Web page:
Pakistani Teacher: ‘Social Taboos Are Responsible for Keeping Females Away From Education’

Girls in Pakistan are often deterred from going to school. Sadia Syed is taking steps to change that.

Sadia Syed advocates for girls' education each day in Pakistan. (Photo c/o Sadia Syed)
is a freelance writer based in San Francisco, who writes about economic crises and political snafus.

On the International Day of the Girl, Intel and 10x10act.org will be celebrating the heroes making a real difference in girls’ education around the world.


Teaching young women technology in a land where power shortages are common is a real challenge. But Sadia Syed, an Intel Teach trainer at the Government College of Technology for Women in Lahore, Pakistan, is used to overcoming adversity.

 “The educational institutes do not have the necessary facilities for the students,” Syed says. “I even bring my personal laptop and Internet device for my student presentations in class. In this way, I am trying to bring a change on my level.”

For Syed to succeed in her goal to make all of her students socially aware global citizens, she must first compete with a society entrenched in male dominance and, often, terrible poverty.

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According to the Federal Education Ministry of Pakistan, only 26 percent of girls and 12 percent of women are considered literate. Under oppressive Taliban rule, hundreds of girls’ schools have been shuttered in recent years, girls have been violently attacked for attending school, and many cannot afford the fees even if there is an open school in their area. “The social taboos in our conservative society are responsible [for keeping] our females away from education,” she says.

In a recent case, 14-year-old Malala Yousafzai was shot in the head by the Taliban for advocating for girls’ education. Yousafzai received the nation’s first national peace award from the Pakistani government last year, and was nominated for the International Children’s Peace Prize.

A Taliban spokesperson told the AFP over the phone that they carried out the attack because she continued to speak out against them. “She is a Western-minded girl,” Ehsanullah Ehsan said. “She always speaks against us. We will target anyone who speaks against the Taliban.”

Syed responded to the shooting of Yousafzai via email today. She said:

Today my head really bowed in shame and a wave of indignation spread all over that a 14-year-old girl is made a target in my country! What was her crime? Nothing but to raise her voice for girls’ education. Her public advocation for the cause annoyed those who want to spread their own brand of Islam and their own twisted ideology on the name of a religion that declares education mandatory for both men and women. The coward sick minds behind the attack have no respect even for the golden words of Prophet (PBUH) that ‘The one who is not kind to children is not amongst us.’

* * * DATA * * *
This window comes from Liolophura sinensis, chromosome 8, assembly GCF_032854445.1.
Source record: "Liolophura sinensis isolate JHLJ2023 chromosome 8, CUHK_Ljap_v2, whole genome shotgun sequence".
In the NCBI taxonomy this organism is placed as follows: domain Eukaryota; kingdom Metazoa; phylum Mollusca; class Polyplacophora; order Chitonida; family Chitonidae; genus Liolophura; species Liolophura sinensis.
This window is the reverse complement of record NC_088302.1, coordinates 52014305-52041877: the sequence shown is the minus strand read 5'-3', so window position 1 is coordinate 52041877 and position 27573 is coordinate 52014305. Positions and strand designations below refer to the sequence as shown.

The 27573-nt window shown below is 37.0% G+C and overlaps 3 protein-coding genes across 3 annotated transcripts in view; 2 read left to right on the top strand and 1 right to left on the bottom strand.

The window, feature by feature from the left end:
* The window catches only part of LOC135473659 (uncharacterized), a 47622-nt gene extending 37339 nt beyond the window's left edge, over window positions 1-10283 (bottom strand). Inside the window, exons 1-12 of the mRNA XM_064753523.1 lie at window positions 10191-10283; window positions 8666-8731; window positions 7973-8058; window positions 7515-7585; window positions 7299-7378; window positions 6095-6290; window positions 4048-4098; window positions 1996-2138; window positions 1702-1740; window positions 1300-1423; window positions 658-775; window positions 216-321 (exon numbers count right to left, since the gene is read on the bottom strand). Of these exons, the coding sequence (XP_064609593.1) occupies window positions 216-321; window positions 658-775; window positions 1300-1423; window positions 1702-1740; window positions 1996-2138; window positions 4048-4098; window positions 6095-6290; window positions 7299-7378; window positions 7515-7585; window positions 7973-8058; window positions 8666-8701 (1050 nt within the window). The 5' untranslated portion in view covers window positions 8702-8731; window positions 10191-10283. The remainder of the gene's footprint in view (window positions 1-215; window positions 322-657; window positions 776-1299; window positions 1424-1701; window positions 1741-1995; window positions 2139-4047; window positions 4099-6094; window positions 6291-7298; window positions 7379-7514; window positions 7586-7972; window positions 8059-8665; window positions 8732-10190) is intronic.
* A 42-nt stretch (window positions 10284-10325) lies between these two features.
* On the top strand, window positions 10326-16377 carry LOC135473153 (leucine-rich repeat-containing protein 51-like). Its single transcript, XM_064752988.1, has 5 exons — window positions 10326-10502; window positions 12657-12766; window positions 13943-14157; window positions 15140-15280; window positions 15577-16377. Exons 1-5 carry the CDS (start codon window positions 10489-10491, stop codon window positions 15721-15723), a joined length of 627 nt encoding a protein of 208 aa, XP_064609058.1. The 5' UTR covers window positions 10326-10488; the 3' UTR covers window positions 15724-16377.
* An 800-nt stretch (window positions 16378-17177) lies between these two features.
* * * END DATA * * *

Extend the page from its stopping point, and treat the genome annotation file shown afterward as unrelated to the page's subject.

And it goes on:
Malala is an embodiment of courage and hope for every girl who wants to get education as their fundamental human right. The voice and courage of this young lady kindles a new determination in me to work even more vigorously to spread the sparkles of knowledge in the lives of young girls of my country. As I do believe in this quotation: “Education is a progressive discovery our ignorance.”

Discouraging female education goes beyond the Taliban in Pakistan.

Syed says, “Since our society is male dominating and men’s verdict is considered to be final, the majority of men never encourage female intellect. Furthermore, parents seem reluctant to send girls out of homes. Female education is discouraged with the assumption that education is essential for career—since the majority of girls do not opt for careers, they [are believed to] not need to get an education.”

Whenever I encounter a reluctant parent, I always try to convince them to educate girls for the welfare of their being.

Whenever she can, Syed fights for girls’ basic human right to education and independence. “Whenever I encounter a reluctant parent, I always try to convince them to educate girls for the welfare of their being,” says Syed, who was the first female in her own rural Pakistani family to receive a higher education. “I have even started the same activity in my family, and resultantly girls are getting an education and some have reached secondary and graduate school.”

As a technology professor who also trains other teachers, Syed is eager to encourage her students to explore the world through every aspect of the Internet.

“After getting my Intel training [in 2009], I started the integration of technology into my curriculum,” she says. “Students upload their assignment on the Wiki, and I give them online feedback. Their class fellows can give their feedback by using different Web-based tools. I always encourage search-oriented activities and ask students to utilize different online tools for presentation in class as well. Before this, there was no tradition of using Web-based tools and research-oriented activities in my college.”

She considers how far some of her students have come since taking her class. One of her students was a shy young woman who had suffered from polio as a child. Once the world opened up to her in Syed’s Intel Teach classroom through her various tools of technology, the young woman found her voice. She developed into a vocal class leader and is now graduating from a local university. Syed says this makes her proud.


Kristin Kloberdanz is a freelance writer based in the San Francisco Bay area. She has written for Time, the Chicago Tribune and Forbes.com about everything from economic crises and political snafus to best summer beach reads.


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